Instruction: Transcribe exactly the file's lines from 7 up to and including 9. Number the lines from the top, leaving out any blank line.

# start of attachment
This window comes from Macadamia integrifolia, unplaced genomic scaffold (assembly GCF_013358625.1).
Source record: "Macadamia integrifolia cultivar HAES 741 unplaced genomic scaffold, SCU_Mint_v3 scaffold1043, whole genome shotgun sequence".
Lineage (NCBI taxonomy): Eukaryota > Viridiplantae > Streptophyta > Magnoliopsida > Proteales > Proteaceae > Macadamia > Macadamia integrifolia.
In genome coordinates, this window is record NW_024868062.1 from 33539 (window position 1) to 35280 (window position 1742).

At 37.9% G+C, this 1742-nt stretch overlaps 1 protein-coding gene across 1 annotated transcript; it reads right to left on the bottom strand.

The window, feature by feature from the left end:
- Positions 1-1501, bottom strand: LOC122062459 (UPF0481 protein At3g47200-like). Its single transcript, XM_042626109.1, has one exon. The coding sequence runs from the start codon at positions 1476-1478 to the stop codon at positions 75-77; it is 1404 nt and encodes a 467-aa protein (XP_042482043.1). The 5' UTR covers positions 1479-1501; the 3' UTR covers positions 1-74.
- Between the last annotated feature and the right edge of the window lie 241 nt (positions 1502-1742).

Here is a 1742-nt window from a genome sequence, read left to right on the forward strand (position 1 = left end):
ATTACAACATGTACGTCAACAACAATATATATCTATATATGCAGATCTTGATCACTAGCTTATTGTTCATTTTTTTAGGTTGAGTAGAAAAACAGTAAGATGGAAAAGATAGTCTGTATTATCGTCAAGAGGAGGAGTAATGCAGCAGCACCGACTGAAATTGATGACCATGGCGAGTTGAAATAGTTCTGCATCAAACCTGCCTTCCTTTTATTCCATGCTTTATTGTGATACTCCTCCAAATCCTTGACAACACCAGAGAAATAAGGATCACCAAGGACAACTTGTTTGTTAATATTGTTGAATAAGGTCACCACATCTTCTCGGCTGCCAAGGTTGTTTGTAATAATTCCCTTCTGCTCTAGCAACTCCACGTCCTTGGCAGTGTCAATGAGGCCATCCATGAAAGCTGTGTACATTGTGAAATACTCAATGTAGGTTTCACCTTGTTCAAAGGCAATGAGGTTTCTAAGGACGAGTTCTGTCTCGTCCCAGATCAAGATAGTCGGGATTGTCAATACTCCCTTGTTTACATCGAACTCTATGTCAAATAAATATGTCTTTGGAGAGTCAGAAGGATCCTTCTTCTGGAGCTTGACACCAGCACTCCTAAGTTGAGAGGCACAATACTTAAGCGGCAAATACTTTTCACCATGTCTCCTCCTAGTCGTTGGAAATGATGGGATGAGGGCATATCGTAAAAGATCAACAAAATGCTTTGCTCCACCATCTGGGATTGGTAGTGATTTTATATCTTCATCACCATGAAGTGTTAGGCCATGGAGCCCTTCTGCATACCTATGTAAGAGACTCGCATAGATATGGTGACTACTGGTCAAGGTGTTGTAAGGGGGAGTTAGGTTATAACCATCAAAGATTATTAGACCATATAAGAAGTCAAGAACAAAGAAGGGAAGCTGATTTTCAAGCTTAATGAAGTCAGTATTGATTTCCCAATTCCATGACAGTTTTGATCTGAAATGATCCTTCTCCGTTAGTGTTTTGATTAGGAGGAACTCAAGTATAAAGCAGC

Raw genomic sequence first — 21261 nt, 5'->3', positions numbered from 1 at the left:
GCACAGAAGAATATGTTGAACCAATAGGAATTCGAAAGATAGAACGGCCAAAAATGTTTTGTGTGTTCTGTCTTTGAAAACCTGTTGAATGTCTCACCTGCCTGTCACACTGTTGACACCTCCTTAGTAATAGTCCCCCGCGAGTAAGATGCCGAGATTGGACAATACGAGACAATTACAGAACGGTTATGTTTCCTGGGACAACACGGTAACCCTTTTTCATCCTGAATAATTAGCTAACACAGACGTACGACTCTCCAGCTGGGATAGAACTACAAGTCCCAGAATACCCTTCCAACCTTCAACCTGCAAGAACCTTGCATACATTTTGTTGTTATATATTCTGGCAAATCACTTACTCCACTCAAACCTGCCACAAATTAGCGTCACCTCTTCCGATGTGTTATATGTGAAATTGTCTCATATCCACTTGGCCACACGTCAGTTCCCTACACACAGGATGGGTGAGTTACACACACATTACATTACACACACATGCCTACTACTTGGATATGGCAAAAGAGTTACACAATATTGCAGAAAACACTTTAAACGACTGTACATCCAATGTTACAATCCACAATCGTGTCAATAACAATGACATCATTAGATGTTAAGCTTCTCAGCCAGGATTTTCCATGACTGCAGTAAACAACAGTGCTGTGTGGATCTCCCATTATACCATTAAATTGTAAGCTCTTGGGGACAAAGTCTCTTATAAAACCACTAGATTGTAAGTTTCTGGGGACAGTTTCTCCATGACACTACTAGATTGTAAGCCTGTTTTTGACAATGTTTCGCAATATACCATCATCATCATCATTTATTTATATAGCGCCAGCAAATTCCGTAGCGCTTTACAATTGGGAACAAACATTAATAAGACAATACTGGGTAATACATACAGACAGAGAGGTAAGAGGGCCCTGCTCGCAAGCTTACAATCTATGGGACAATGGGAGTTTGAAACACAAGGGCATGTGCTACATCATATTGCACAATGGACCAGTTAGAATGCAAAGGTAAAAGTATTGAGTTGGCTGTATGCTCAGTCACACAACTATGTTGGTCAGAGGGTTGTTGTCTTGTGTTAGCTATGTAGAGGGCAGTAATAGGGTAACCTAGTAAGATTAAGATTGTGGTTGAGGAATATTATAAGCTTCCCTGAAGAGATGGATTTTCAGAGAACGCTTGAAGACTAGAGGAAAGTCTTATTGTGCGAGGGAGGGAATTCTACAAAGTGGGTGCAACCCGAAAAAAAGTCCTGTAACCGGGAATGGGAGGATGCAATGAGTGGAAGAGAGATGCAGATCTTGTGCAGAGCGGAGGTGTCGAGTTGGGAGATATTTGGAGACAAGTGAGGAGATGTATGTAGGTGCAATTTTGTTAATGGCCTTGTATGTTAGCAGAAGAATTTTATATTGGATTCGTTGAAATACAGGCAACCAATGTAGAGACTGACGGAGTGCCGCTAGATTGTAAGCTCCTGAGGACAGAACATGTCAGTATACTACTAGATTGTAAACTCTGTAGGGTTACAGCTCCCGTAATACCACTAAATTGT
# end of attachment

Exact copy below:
- Positions 1-1501, bottom strand: LOC122062459 (UPF0481 protein At3g47200-like). Its single transcript, XM_042626109.1, has one exon. The coding sequence runs from the start codon at positions 1476-1478 to the stop codon at positions 75-77; it is 1404 nt and encodes a 467-aa protein (XP_042482043.1). The 5' UTR covers positions 1479-1501; the 3' UTR covers positions 1-74.
- Between the last annotated feature and the right edge of the window lie 241 nt (positions 1502-1742).

Here is a 1742-nt window from a genome sequence, read left to right on the forward strand (position 1 = left end):